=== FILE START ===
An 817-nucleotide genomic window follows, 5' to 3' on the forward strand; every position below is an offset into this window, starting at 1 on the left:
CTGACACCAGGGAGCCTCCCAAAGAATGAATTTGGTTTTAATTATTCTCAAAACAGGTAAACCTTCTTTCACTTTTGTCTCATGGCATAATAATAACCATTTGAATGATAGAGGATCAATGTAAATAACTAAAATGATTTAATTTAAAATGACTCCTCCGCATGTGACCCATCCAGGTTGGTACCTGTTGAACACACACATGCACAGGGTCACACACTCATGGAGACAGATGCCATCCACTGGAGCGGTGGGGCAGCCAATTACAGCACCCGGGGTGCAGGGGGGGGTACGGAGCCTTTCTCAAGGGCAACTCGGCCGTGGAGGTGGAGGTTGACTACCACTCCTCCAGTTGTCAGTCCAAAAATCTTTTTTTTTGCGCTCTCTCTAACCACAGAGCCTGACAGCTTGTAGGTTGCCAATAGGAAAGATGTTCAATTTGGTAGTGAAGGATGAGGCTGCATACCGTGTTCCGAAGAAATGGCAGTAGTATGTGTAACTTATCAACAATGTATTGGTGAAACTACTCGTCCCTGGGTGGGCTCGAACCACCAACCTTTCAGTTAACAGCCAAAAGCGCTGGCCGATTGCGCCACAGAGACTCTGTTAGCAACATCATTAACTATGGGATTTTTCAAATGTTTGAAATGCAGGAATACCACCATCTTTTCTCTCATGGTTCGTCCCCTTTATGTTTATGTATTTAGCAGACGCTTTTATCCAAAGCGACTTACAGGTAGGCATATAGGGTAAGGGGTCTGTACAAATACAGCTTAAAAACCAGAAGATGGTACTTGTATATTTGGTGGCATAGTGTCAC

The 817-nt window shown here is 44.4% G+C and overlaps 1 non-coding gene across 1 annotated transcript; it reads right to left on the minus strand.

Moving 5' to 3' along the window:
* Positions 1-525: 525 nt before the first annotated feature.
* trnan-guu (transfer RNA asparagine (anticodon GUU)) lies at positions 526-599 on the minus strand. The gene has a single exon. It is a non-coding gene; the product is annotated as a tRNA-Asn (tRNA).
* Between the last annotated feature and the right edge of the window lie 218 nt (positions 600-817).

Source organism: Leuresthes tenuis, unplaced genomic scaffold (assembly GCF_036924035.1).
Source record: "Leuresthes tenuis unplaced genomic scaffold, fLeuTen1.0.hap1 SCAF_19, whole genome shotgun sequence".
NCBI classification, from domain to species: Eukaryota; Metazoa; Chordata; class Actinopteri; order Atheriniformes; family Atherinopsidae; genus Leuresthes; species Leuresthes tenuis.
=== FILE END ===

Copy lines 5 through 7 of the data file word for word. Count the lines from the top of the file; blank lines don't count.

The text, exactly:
* Positions 1-525: 525 nt before the first annotated feature.
* trnan-guu (transfer RNA asparagine (anticodon GUU)) lies at positions 526-599 on the minus strand. The gene has a single exon. It is a non-coding gene; the product is annotated as a tRNA-Asn (tRNA).
* Between the last annotated feature and the right edge of the window lie 218 nt (positions 600-817).